Previous investigations have revealed that the differences in expression levels of the two loci LcyE and CrtRB1 were mainly expressed in the endosperm and were not different in embryos (Harjes et al. 2008; Yan et al. 2010). Thus, selecting for favorable mutant alleles of LcyE and/or CrtRB1 could cause undesirable effects in the endosperm. In the present study, MAB technology was used to produce two QPM populations with higher levels of ProVA than those of their parents. In the CML161 and CML171 populations, the mean ProVA levels were up to 5.25 and 8.14 µg g−1, respectively, which were significantly higher than those of recurrent parents CML161 (1.60 µg g−1) and CML171 (1.80 µg g−1) (P = 0.01). Meanwhile, the lines maintained their protein quality with a lysine content of 0.30 and 0.35 %, and a tryptophan content of 0.85 and 0.82 % in CML161 and CML171 populations with the ProVA being 3.28-fold and 4.52-fold higher than those of the QPM parents CML161 and CML171, respectively. Though the target concentration of >15 µg g−1 for ProVA was not achieved, these lines with enhanced levels of ProVA over their original QPM parent lines could be used as parents to develop maize cultivars that meet the dietary needs of both humans and livestock. These improved QPM lines can be used for developing nutritionally enhanced hybrids. This study is the first report for combining functional marker selection for CrtRB1-5′TE and CrtRB1-3′TE favorable alleles with the backcross method to obtain improved ProVA lines while maintaining the lysine and tryptophan level of QPM. The authors hope this effective procedure will be applied by more breeders toward mitigating both VAD and protein-energy malnutrition in developing countries.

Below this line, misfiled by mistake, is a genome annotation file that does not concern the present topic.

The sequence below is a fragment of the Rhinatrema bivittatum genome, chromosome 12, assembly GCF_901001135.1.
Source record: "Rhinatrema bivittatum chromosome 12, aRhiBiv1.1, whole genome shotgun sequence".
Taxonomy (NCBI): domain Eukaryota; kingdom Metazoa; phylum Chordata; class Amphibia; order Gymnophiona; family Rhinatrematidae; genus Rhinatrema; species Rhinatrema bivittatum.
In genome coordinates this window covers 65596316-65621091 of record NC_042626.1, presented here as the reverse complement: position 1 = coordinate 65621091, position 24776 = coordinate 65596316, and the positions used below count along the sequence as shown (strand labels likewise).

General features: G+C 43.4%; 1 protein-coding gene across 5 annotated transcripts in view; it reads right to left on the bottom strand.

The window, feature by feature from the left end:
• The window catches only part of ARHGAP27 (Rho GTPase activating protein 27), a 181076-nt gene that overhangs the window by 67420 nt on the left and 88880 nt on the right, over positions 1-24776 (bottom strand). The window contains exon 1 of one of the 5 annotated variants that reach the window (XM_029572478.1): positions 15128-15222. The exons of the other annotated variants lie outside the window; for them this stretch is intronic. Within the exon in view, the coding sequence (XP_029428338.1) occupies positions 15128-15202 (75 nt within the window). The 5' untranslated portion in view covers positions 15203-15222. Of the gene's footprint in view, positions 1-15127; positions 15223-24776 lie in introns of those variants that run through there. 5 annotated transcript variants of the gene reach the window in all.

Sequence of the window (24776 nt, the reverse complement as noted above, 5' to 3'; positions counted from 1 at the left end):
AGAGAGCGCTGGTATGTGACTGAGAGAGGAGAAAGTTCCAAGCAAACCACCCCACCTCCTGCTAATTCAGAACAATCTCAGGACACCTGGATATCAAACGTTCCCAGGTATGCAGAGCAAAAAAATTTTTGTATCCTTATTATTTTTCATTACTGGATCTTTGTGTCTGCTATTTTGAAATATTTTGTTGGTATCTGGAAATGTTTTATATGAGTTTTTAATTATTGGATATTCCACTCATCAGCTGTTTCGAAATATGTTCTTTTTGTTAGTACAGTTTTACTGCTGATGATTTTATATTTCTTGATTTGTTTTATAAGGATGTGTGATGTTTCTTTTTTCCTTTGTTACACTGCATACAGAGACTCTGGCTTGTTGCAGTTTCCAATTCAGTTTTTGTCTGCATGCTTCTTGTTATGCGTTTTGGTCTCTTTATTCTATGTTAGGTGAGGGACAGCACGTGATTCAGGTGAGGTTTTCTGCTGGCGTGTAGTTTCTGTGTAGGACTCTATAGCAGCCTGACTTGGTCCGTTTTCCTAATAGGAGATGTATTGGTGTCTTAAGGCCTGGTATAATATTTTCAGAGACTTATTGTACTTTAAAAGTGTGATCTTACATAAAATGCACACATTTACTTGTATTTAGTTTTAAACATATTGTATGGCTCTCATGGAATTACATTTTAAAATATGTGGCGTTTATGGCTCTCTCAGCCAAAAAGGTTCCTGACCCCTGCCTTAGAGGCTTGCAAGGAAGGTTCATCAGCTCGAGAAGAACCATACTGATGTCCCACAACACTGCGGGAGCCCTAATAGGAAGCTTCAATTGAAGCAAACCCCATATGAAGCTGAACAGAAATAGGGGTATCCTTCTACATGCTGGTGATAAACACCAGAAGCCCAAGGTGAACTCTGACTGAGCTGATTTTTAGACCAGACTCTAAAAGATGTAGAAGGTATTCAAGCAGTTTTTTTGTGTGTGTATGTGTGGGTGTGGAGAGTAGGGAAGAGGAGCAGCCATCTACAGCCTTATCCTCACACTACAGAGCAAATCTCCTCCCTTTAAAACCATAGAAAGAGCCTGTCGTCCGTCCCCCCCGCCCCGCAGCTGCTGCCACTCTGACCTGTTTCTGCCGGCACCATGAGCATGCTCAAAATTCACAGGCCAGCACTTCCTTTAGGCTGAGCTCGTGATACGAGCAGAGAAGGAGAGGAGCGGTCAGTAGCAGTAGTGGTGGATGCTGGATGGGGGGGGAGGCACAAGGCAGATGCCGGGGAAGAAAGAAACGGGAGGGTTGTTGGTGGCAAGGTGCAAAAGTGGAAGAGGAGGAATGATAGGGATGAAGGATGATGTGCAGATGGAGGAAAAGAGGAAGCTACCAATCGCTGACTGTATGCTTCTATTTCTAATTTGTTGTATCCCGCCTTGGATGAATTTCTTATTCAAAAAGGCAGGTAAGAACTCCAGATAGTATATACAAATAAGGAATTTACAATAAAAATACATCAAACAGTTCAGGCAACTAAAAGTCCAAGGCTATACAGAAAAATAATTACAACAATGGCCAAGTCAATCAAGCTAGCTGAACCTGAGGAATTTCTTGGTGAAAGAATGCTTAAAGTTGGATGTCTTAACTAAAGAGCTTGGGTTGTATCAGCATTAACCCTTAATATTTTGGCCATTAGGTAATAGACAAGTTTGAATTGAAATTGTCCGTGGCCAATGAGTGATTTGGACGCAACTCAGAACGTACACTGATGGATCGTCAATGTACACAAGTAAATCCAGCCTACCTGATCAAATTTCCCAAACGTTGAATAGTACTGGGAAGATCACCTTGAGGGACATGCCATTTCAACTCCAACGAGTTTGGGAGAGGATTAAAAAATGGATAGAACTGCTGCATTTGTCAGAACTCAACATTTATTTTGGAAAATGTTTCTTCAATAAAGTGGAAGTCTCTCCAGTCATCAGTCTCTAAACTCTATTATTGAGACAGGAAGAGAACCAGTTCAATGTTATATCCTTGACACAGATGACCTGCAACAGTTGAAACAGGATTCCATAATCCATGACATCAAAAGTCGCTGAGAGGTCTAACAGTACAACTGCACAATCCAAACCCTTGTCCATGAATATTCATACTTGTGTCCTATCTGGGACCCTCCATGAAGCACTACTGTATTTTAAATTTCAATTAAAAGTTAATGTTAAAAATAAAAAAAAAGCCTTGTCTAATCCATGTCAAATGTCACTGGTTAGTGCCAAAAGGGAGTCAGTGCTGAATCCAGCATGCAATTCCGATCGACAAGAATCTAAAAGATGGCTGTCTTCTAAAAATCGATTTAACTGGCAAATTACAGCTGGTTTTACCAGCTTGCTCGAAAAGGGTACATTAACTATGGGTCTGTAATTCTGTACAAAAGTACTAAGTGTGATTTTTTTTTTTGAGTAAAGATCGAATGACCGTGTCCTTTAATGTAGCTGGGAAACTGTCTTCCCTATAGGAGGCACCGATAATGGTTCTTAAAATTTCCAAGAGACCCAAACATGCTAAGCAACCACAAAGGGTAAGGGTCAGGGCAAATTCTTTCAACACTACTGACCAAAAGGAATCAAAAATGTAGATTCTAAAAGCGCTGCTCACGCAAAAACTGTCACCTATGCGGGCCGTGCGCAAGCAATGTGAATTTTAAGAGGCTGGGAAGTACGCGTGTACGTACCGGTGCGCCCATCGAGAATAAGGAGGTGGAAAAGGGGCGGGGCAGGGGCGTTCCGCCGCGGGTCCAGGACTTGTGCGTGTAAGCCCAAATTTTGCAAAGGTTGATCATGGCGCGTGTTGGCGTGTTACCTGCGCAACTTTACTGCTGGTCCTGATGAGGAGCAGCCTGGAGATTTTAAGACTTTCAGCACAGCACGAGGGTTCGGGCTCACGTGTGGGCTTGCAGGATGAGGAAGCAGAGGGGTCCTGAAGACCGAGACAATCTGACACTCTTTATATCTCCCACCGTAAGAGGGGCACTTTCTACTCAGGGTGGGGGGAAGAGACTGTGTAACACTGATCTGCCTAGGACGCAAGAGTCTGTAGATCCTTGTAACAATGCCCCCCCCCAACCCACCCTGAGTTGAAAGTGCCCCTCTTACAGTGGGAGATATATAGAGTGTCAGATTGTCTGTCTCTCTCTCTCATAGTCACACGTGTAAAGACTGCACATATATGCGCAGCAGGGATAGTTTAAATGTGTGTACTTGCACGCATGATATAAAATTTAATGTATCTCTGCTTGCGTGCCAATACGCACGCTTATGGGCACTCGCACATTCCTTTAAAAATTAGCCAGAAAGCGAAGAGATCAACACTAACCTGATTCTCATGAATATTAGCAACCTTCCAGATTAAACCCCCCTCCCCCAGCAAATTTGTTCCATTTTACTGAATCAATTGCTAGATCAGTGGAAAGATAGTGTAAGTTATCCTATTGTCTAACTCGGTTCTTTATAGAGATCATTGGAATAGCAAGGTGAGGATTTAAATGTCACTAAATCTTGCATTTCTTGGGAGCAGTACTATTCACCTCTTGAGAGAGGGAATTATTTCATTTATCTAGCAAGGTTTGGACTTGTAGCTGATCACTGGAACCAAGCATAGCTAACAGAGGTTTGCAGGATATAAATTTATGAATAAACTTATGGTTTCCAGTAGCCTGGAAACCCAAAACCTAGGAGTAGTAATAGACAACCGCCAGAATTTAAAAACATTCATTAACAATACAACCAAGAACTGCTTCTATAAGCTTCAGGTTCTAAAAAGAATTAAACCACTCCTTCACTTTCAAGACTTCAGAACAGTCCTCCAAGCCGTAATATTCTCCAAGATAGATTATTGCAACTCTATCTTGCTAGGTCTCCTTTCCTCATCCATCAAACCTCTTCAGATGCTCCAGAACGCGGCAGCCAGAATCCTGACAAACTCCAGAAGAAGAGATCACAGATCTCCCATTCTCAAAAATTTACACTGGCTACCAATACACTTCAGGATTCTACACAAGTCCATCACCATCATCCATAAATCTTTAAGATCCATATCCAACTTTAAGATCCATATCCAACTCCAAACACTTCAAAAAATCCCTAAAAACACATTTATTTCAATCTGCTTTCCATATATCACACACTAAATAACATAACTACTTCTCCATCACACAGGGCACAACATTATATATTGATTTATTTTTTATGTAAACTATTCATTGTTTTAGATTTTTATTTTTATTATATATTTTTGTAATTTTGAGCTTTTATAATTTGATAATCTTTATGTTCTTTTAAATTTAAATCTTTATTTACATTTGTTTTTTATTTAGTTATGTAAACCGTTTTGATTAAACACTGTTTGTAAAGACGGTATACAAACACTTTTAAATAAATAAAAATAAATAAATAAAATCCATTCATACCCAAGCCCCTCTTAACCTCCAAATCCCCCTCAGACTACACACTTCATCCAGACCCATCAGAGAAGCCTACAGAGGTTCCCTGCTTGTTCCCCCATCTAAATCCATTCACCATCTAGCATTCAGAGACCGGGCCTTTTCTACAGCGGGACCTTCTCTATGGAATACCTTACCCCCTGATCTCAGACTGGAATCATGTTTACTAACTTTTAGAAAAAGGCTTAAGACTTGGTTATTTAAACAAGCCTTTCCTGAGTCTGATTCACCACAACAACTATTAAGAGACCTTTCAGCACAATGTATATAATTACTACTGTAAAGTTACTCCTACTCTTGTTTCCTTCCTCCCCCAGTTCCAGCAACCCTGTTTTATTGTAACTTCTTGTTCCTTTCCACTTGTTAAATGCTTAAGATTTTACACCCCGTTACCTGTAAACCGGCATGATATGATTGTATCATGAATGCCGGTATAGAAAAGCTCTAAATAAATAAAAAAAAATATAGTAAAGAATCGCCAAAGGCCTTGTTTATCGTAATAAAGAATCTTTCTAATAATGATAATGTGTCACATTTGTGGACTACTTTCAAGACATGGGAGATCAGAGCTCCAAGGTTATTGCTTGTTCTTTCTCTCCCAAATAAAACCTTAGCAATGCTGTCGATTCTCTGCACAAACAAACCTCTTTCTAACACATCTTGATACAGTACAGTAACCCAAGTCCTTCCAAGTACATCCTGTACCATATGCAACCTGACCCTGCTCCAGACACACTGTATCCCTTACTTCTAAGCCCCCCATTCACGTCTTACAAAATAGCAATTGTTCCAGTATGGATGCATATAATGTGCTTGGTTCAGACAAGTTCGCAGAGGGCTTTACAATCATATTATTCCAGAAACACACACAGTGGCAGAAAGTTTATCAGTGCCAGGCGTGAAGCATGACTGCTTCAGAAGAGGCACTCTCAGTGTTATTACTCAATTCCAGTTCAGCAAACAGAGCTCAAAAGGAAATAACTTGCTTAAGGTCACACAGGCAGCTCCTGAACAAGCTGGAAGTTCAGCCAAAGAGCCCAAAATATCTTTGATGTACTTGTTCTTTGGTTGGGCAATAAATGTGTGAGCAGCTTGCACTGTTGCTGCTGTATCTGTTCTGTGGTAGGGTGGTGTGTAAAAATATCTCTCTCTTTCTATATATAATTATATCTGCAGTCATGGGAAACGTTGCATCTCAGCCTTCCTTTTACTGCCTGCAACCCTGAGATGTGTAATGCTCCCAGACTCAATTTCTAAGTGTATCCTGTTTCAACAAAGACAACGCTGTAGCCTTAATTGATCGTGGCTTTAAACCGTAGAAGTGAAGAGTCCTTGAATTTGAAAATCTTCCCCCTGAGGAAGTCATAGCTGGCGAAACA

The MAS for the CrtRB1 locus appeared to be a reliable strategy for rapidly achieving genetic gains for high ProVA concentration in previous research (Azmach et al. 2013; Babu et al. 2013). However in this study, both microsatellites and MAB selection were used simultaneously. The functional markers of CrtRB1 locus were used to identify the favorable alleles crtRB1-5′TE-2 and crtRB1-3′TE-1 for a rapid tripling of ProVA concentration. Meanwhile, when SSR markers were combined for the BS, more than 90 % of the recurrent parent could be recovered via only two backcrosses, while at least three backcrosses would be required in conventional breeding process (Chen et al. 2010). The results indicated that the MAB procedure was an effective strategy for transferring the target genes into local elite maize lines by examining the recovery rates of the recurrent parents. Therefore, this study provided a good example to increase the efficiency in the breeding program for high ProVA level via the BS with SSR markers.